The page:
Overall progress 5 TPS2 variety for Kanyakumari 5 Dominant dwarf mutants in rice induced with fractionated dose of gamma rays 6 TNAU80030 - a promising medium-duration rice for Tamil Nadu 6 IR18348-36-3-3, a promising rice for irrigated and slight acid sulfate soil in Vietnam 7 Metica I released in Brazil Germplasm 7 A simple and convenient method to preserve seed of rice germplasm Agronomic characteristics 8 Response of new rice varieties to N 9 Performance of overage seedlings at different N levels Grain quality 9 Two promising scented rice varieties for the Mekong Delta 10 Molecular basis for puffing quality of rice 10 High-yielding aromatic rice variety GR101 11 Physicochemical properties as a basis for identifying preferred cooking quality 12 Effect of time of evaluation on alkali spreading values 12 High density grain index among primary and secondary tillers of shortand long-duration rices Disease resistance 12 Sugars and phenolic compounds in rice leaves in relation to varietall resistance to bacterial blight (BB) pathogen 13 Field screening IRRI lines against tungro (RTV) disease in Lanrang 13 Manoharsali, neck blast-resistant variety 14 Reaction of varieties and selections to green leafhopper (GLH) and tungro (RTV) in the greenhouse 14 Ragged stunt virus (RSV) concentration in tolerant rice 14 Symptoms and yield reduction in tolerant varieties infected with ragged stunt virus (RSV) 15 Incidence of rice kernel smut (KSm) in Pakistan 15 Reaction of selected varieties to tungro (RTV) and green leafhopper (GLH) Insect resistance 16 Tolerance of some rice varieties for gall midge (GM) Orseolia oryzae Wood-Mason 17 Stem borers (SB) in dryland and wetland rice 17 Screening of rice accessions against leaffolder (LF) Cnaphalocrocis medinalis 18 Screening rice varieties for resistance to mealybug Drought tolerance 18 Evaluation of drought-resistant upland rice accessions Adverse soils tolerance 19 A breeding method for tolerance for acid sulfate soil 19 Performance of coarse and fine rice varieties on alkali soils 20 Vyttila 3, a new rice variety for acid saline areas Temperature tolerance 20 Chhomro a promising cold-tolerant traditional rice variety for rainfed wetlands in western hills in Nepal 21 Low temperature tolerance of traditional Vietnamese varieties Hybrid rice 21 Potassium nutrition in hybrid rice 22 Test cross for restorer genes using three male sterile lines Tissue culture 23 Influence of position of rice anthers at plating on callusing and plant regeneration 23 Somatic embryogenesis in rice Oryza sativa, cultivar IR40 24 Somatic embryogenesis in wild rice Oryza perennis Moench


Diseases 25 Trichoderma in Philippine ricefield soils 25 Interaction in vivo between virulent and avirulent cultures of rice bacterial blight (BB) pathogen 26 Fungicidal control of rice sheath blight (ShB) 27 Damage by rice root-knot nematode 27 Detection of seedborne rice fungi by blotter method 28 Cost comparison of neem oil and an insecticide against rice tungro virus (RTV) 29 Ufra threatens deepwater rice in Majuli, Assam 29 Ufra problem in low-lying areas of Bangladesh 30 Weed hosts of ragged stunt virus (RSV) 30 Frequency and timing of insecticide application to control rice tungro virus (RTV) 31 Sheath blotch (SBL) of rice 32 Effect of Azolla hipinnata soil amendment on reduction in viability of sclerotia of rice stem rot (SR) fungus 32 Pestalotia oryzae a new rice fungus in India 33 Effect of grain spotting on rice quality 33 Distribution of rice seedling damping-off in Bangladesh 33 Relationship between tungro transmission by individual Nephotettix virescens, mode of feeding, and life span 34 Incidence of rice panicle stalk blast (Bl) in Manipur Insects 35 Predators of rice insect pests in Chhattishgarh region, Madhya Pradesh, India 35 Effect of insecticides on eggs of Brevennia rehi (Lindinger) 35 Insect pests on main and ratoon rice 36 Electronically recorded waveforms associated with brown planthopper (BPH) feeding activity 37 Strepsipteran parasites of rice leafhoppers and planthoppers in the Philippines 38 Nymphula africalis (Lepidoptera: Pyralidae), a pest of azolla in Nigeria 39 Minimum levels of three commonly used insecticides to control five insect pests of rice in the Philippines 40 Biotype shift in a brown planthopper (BPH) population on IR42 41 Control of tungro (RTV) and yellow stem borer (YSB) in rice by synthetic pyrethroids 41 Rice thrips infestations in West Bengal 42 Nymphula africalis, azolla pest in Nigeria 42 Occurrence of a predatory mite Pyemotes ventricosus on Sitotroga cerealella Oliv. 42 Effect of 8 insecticides on rice bug eggs 42 Rice leaffolder (LF) species in North Arcot District, Tamil Nadu 43 Persistence of quinalphos in rice 43 Insecticides to control rice hispa 43 Egg parasites of Scirpophaga incertulas (Walker) in Sri Lanka 44 Diluted quinalphos and fenthion and control of whitebacked planthopper (WBPH) 44 Nisaga simplex caterpillar on rice in western Orissa 44 Rice leaffolder (LF) infestations in West Bengal 45 Biochemical changes in rice plants infested with mealybug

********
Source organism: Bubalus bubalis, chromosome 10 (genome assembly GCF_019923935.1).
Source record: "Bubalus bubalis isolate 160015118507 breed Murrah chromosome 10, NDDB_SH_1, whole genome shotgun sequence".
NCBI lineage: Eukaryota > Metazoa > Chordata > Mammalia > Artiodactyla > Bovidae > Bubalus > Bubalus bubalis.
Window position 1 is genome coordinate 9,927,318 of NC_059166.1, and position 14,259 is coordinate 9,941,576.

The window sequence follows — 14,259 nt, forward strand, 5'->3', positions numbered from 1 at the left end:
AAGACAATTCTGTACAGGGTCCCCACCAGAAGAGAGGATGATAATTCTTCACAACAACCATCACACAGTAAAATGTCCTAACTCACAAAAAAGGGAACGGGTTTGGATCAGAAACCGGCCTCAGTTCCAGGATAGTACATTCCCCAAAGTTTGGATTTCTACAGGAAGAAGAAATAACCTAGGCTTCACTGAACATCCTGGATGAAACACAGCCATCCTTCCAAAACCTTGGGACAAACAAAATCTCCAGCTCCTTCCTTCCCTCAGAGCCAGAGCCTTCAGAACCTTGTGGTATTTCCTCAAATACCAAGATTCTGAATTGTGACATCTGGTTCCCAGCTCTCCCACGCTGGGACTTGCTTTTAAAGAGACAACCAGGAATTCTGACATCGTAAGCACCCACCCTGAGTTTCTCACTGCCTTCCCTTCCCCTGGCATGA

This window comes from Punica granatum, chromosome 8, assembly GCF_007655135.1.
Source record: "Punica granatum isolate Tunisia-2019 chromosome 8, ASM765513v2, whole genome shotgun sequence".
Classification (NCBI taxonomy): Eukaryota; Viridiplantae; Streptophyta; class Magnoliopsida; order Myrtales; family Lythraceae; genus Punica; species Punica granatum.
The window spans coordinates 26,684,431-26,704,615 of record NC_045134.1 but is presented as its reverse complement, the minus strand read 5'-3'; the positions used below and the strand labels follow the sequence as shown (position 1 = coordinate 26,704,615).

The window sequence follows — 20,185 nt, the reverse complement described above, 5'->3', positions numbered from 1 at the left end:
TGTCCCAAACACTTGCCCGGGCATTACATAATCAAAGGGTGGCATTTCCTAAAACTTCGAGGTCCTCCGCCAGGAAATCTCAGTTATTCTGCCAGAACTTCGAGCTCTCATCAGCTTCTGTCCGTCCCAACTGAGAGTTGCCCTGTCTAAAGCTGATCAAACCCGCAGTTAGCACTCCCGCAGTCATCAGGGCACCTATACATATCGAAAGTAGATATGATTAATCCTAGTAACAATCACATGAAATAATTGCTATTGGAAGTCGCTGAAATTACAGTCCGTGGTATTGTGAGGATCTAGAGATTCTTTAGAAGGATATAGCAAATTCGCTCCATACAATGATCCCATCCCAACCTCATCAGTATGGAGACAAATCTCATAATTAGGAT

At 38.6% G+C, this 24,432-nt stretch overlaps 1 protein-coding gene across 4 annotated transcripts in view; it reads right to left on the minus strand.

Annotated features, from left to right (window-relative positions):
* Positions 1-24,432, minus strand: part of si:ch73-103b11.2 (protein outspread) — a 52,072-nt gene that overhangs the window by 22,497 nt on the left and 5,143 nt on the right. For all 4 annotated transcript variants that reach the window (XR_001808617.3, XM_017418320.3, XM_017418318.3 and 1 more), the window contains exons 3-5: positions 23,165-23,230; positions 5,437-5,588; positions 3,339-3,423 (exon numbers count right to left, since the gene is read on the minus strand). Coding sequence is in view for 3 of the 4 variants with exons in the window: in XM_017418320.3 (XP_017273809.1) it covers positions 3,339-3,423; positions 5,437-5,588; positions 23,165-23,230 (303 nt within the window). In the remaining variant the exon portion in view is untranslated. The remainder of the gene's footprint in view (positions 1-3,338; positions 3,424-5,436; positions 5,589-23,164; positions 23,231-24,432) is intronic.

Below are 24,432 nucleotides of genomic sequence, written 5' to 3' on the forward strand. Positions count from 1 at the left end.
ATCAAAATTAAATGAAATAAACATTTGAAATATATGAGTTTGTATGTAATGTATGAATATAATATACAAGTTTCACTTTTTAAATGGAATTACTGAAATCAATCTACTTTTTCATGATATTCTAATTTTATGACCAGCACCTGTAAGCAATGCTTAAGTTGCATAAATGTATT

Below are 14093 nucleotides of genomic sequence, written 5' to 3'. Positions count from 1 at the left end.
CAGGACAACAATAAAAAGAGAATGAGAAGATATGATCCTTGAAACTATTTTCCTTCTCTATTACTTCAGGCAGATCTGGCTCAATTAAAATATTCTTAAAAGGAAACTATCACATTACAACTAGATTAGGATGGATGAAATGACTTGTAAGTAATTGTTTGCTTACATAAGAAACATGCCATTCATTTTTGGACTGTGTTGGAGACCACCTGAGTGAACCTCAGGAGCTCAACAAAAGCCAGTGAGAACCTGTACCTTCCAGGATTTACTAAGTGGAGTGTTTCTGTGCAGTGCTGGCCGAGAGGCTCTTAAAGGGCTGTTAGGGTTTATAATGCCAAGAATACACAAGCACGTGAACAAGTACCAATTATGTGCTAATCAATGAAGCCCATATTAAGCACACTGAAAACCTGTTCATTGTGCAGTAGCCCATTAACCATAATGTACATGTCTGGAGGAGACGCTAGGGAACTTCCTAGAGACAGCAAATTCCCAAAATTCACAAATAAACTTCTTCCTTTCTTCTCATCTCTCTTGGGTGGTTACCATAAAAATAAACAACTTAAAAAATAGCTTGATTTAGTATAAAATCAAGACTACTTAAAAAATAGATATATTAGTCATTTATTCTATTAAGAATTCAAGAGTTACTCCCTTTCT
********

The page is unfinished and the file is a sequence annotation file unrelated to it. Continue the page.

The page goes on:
Weeds 45 Effect of frequent cultivation on Rottboellia cochinchinensis density 46 Weed control in irrigated wet and dry seeded rice in medium-textured soils of northwestern India 47 Ricefield weeds in South Andaman, India 47 Response of upland rice to weed control methods 48 Weed control in hybrid rice Other pests 48 Pomacea snails in the Philippines